Skip to 0 minutes and 11 secondsSo here we are with a fan in the National Museum Scotland. And this is a really interesting and evocative object for Jacobite material culture because this is what we would call a gendered object. We know in the 18th century that fans were worn and sported by women, often on social occasions. And so holding a fan gave a woman an opportunity to participate in the political field from which she was otherwise excluded. And what we have on a number of Jacobite fans is this opportunity for there being a message on both sides or on one side only. And as with coins, we call this the obverse and the reverse of the fan.
Skip to 0 minutes and 55 secondsSo what we're looking at here is an image of Prince Charles Edward Stuart surrounded by gods and goddesses from the classical pantheon, and also accompanied at the far edges of the fan by his enemies, members of the Hanoverian dynasty. And Prince Charles Edward Stuart is shown in armour being crowned by laurel, by one of the classical gods. And this foretells his successful restoration to the British throne, and it also suggests that his restoration is divinely supported by these ancient deities. So we have Prince Charles Edward Stuart accompanied by Mars, the god of war, and Minerva or Athena, the goddess of war.
Skip to 1 minute and 44 secondsAnd up in the skies is an image of Zeus with an eagle who is his familiar, and he's shown throwing a thunderbolt down at these two crouching figures who are supposed to be envy and discord. And then in the far right of the image, a group of figures identified as members of the Hanoverian court and family are shown running away or withdrawing from the scene in front of them. So obviously as we see this fan, we only see one side of it. And we also see it open, so that the picture plane is highly visible. In many instances, there is another image on the obverse or the reverse of the fan.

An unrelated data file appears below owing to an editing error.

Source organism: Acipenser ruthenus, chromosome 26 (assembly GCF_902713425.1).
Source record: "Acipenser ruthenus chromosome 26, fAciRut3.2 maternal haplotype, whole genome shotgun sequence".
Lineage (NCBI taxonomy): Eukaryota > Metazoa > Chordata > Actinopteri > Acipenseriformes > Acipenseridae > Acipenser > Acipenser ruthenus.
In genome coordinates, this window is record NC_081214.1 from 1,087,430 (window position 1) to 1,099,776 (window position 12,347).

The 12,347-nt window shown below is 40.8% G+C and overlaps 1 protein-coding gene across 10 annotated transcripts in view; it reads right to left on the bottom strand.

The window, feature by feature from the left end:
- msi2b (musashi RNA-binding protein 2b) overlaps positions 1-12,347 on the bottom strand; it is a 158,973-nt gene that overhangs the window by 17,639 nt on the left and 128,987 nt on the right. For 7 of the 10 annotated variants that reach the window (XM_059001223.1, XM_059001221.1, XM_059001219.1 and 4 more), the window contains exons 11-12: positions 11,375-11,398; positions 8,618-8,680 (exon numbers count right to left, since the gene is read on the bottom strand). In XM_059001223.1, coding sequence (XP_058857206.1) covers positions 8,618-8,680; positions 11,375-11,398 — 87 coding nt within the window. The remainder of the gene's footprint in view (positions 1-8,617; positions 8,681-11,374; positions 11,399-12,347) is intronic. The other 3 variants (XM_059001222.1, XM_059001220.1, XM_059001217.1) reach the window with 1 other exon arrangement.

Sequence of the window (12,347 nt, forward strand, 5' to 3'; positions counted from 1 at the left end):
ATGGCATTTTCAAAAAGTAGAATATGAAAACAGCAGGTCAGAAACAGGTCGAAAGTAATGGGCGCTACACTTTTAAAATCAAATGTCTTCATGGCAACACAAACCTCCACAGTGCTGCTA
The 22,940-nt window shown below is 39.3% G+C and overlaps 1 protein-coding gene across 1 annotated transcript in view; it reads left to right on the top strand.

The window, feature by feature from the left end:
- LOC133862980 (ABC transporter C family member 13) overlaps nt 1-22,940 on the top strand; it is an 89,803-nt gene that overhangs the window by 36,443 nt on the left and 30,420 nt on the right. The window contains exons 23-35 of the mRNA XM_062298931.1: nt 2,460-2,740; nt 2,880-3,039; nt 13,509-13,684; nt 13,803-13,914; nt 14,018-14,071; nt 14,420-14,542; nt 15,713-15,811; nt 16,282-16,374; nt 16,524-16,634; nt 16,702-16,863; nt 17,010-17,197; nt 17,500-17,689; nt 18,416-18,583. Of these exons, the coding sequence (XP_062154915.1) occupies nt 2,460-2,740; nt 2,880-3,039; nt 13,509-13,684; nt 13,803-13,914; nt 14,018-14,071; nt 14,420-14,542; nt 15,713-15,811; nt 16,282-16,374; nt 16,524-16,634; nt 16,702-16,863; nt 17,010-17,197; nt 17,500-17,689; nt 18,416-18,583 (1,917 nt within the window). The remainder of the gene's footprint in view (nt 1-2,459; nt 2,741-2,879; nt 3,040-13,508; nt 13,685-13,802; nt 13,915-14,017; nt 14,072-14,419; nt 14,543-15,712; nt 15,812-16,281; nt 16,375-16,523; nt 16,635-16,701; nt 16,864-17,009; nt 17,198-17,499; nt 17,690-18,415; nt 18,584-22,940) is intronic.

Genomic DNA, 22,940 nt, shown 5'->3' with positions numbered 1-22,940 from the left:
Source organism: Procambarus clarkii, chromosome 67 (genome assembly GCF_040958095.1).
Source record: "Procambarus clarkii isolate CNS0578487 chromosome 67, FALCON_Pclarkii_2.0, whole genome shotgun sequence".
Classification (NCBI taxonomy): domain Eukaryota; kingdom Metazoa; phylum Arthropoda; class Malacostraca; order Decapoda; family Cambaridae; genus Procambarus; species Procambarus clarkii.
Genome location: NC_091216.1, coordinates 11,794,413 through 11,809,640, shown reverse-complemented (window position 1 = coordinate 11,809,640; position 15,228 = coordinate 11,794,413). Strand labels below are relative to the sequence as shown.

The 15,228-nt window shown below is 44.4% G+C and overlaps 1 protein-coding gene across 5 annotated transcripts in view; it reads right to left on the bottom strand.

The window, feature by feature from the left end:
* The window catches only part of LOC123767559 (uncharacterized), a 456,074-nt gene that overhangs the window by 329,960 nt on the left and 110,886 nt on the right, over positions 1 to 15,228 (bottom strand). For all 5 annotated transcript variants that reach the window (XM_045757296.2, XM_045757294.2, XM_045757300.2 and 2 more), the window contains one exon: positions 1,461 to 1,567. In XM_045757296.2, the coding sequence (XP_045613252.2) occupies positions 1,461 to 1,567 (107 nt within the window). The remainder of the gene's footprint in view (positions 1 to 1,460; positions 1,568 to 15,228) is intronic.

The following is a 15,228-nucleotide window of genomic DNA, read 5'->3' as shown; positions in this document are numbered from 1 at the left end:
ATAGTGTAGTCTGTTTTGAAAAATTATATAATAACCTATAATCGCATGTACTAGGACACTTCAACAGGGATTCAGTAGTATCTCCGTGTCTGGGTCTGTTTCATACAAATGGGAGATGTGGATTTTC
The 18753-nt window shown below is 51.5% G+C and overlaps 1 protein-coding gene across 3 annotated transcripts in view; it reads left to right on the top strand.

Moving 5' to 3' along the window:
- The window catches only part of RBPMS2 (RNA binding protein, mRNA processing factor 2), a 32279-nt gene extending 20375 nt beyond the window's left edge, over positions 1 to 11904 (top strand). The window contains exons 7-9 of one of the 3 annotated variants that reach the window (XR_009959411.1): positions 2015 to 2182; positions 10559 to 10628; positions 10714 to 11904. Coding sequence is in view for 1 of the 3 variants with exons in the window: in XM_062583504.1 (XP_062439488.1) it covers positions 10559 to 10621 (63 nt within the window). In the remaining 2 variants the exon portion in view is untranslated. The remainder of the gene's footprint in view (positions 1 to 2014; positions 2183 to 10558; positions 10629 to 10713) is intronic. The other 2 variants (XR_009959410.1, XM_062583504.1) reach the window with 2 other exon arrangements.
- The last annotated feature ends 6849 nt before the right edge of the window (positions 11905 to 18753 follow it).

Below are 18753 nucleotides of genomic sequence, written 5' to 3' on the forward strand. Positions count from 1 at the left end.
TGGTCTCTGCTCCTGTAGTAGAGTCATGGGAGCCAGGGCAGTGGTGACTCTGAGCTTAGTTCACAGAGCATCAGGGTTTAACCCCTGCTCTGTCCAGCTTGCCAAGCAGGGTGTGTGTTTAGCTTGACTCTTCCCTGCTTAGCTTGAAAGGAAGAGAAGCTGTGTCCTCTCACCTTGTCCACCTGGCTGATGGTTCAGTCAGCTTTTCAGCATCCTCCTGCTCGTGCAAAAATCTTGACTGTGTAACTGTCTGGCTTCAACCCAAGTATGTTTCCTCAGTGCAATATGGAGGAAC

Skip to 2 minutes and 32 secondsSo the fan was a really dynamic weapon for women to use in their support of Jacobite material culture, because when they used it at these social events, when it was open on one side, it might have a really prosaic message like a bunch of flowers. And then on the other side, it might have a Jacobite message, which could then be revealed or concealed to a like-minded sympathiser. These sorts of Jacobite objects, like fans, are what we might think of as metamorphic because they shift from being open and revealing to closed and concealing. And this fan and other fans are associated with a ball that was held at Holyrood Palace in Edinburgh.
Skip to 3 minutes and 22 secondsAnd this was after the Battle of Prestonpans when there was great celebration and support for the Jacobite cause here in Edinburgh.
Jacobite propaganda: fans at court
What is it?
This fan may have been used by a woman attending court at the Palace of Holyroodhouse. In the 18th century, fans were elite accessories – often ‘worn’ or used by women on notable social occasions.
Why is it important?
The fan leaf depicts Prince Charles Edward Stuart in the company of classical gods and goddesses. These types of objects allowed women to display their political allegiances within the social strictures of the period.
This and other fans and Margaret of Oliphant’s dress were associated with a Ball thought to have been held at the Palace of Holyroodhouse after the battle of Prestonpans, in September 1745.
There is some debate as to whether there was any celebratory ball after Prestonpans - we find out why in the next step.
For now, though, let’s enjoy this politicised, gendered object with Viccy Coltman.